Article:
Is your organization leveraging analytics as a transformational force or a defense mechanism?
“There’s really very little excuse in today’s marketing departments to not use data,” argues LinkedIn Head of B2B Product Russell Glass. “If you’re not using data to make your decisions, or at least to inform your decisions, you’re probably not doing your job.”
Reproaches like Glass’ have compelled many organizations to construct façades of “data-drivenness” to paper over what Google Digital Marketing evangelist Avinash Kaushik calls a HiPPO—Highest Paid Person’s Opinion—approach.
This is particularly common in my field, healthcare marketing, where organizations have been relatively slow to construct fully functional data-driven, decision-making architectures. While most healthcare marketers regularly consult with some sort of data analytics team, only a select few are leveraging their data in a way that manifests its full potential.
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The result? Insufficient “analysis” layered over decisions that have often already been made—a practice that does a great disservice to organizations that may stand to benefit from the full power of transformational data analytics.
Data as a Defense Mechanism
For many companies, data analytics have traditionally been most valuable as a tool of retrospection—an exercise that provides marketers with answers to questions like, “Did this campaign reach our desired audience?” “Who were my most valuable customers last year?” and “Did engagement spike at specific times or in specific locations?”
Data-driven postmortems in this vein are invaluable—marketers need to know what went wrong in a campaign in order to improve their efforts the next time around—but they also lay the groundwork for the problematic conflation of confirmation bias and retroactive justification.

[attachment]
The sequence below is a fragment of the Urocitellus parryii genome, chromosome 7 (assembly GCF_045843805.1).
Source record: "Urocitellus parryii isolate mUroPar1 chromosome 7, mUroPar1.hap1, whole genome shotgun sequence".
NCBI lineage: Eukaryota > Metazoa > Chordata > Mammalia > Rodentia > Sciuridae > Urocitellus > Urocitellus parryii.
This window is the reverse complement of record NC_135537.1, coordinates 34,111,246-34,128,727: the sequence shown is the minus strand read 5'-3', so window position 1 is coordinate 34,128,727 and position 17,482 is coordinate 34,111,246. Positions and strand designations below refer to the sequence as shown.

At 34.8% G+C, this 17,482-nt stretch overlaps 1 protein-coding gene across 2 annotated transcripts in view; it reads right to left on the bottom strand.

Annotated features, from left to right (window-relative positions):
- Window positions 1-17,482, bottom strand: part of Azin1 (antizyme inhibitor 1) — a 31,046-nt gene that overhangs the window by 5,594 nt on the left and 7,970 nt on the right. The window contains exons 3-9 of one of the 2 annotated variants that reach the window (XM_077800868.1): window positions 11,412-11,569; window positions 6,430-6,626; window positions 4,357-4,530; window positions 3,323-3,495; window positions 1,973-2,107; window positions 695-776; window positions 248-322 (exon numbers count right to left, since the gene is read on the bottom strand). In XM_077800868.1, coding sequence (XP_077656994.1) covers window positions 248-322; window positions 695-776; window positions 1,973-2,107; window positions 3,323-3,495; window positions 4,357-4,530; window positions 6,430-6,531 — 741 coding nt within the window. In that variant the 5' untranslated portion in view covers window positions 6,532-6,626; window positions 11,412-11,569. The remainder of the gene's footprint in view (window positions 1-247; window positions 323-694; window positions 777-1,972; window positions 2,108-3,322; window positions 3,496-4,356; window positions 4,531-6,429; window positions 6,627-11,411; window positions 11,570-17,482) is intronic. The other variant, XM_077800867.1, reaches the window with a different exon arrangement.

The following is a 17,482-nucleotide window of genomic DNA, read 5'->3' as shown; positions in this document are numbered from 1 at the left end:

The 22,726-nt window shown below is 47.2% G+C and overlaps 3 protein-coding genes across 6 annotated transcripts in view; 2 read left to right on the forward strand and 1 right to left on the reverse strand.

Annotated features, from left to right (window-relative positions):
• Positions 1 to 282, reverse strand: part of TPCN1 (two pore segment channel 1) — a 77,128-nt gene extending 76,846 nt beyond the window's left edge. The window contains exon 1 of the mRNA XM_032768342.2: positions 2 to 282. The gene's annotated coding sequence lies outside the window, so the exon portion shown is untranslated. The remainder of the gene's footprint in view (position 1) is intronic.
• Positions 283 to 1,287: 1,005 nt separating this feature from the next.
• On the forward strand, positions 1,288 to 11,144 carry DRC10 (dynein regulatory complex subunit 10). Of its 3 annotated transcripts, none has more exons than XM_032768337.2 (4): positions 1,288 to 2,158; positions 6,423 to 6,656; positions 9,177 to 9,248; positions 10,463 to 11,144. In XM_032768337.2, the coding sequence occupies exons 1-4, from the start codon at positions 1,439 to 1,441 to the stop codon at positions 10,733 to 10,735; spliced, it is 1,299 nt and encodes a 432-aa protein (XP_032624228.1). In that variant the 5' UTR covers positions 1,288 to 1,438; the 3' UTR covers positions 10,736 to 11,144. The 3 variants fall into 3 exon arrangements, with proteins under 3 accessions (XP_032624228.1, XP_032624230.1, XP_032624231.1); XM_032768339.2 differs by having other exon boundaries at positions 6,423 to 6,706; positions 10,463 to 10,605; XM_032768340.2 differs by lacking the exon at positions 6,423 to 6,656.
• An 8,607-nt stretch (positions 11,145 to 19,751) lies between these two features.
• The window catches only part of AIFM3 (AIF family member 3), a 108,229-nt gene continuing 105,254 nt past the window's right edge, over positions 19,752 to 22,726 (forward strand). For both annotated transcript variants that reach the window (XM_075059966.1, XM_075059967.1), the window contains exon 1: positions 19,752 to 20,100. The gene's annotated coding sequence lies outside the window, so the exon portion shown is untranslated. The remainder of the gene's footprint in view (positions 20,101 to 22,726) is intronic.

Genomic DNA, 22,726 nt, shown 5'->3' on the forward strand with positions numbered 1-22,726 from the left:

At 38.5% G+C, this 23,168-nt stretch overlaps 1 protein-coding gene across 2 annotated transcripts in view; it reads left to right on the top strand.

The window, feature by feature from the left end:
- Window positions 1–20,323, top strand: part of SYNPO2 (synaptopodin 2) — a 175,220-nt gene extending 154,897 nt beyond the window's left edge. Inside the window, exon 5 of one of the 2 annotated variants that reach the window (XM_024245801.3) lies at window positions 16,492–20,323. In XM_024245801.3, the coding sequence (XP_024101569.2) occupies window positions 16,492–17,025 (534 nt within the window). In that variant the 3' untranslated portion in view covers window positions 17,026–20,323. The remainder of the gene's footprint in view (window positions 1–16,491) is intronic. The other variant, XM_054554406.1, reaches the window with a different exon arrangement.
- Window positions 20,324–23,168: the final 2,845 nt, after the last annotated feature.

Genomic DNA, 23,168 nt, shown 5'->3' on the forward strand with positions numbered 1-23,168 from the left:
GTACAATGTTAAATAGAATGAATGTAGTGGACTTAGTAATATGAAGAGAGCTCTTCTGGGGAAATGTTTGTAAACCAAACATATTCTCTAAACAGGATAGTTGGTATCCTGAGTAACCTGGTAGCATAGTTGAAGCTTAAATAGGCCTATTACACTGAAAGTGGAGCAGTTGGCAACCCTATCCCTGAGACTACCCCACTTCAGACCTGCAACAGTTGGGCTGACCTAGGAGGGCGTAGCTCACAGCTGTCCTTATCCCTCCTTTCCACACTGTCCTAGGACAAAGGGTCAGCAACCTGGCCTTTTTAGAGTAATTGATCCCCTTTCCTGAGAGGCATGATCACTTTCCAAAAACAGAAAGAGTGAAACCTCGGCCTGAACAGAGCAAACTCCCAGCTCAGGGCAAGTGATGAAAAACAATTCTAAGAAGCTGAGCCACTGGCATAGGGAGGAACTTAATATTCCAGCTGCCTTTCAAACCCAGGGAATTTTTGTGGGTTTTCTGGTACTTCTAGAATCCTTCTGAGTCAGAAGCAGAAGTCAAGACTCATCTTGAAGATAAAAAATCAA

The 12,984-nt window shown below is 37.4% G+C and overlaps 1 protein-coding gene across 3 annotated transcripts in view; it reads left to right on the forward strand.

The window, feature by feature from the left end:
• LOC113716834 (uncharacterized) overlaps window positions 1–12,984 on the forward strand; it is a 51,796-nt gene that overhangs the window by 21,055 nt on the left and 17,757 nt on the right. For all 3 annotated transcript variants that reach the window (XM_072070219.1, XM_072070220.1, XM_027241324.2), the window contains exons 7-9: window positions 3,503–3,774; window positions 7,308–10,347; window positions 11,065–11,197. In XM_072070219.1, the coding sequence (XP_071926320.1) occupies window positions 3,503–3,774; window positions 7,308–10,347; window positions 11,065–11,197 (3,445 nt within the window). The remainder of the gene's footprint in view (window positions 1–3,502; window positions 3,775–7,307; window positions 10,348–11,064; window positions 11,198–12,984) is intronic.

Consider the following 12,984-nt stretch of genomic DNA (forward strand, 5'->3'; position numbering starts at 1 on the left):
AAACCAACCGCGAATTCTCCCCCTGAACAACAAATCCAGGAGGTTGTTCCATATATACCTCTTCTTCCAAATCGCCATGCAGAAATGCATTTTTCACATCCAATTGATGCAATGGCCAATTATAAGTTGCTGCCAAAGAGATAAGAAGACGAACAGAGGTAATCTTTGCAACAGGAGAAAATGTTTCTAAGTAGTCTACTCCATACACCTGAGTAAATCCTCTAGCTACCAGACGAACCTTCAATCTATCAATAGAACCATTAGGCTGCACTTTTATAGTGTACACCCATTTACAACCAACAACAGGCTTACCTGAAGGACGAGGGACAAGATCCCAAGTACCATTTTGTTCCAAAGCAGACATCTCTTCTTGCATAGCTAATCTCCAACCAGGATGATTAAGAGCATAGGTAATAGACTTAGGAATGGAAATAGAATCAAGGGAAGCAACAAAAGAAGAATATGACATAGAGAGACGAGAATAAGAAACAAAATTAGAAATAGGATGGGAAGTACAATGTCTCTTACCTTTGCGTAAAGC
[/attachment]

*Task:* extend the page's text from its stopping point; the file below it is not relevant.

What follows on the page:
Organizations adhering to a HiPPO approach will use data selectively to retroactively justify their decisions, providing the appearance of data-driven decision-making without the underlying substance. This might secure a project or two here and there, but in the long run, it’s a highly unsustainable approach to modern marketing.
For the many organizations that continue to take this approach, marketing decisions are driven not by data, but by the experiences, intuitions, and hunches of their CMO (and/or other high-level stakeholders). Sometimes these “gut reaction” strategies are effective, sometimes they aren’t. Either way, they’re not truly data-driven.
Using Data as a Change Agent
That’s not to say that companies shouldn’t use data to retroactively evaluate success—they absolutely should. But are those companies consistently using that retroactive analysis to drive efficiencies in their day-to-day operations? To create and inform new ideas? To identify new growth opportunities?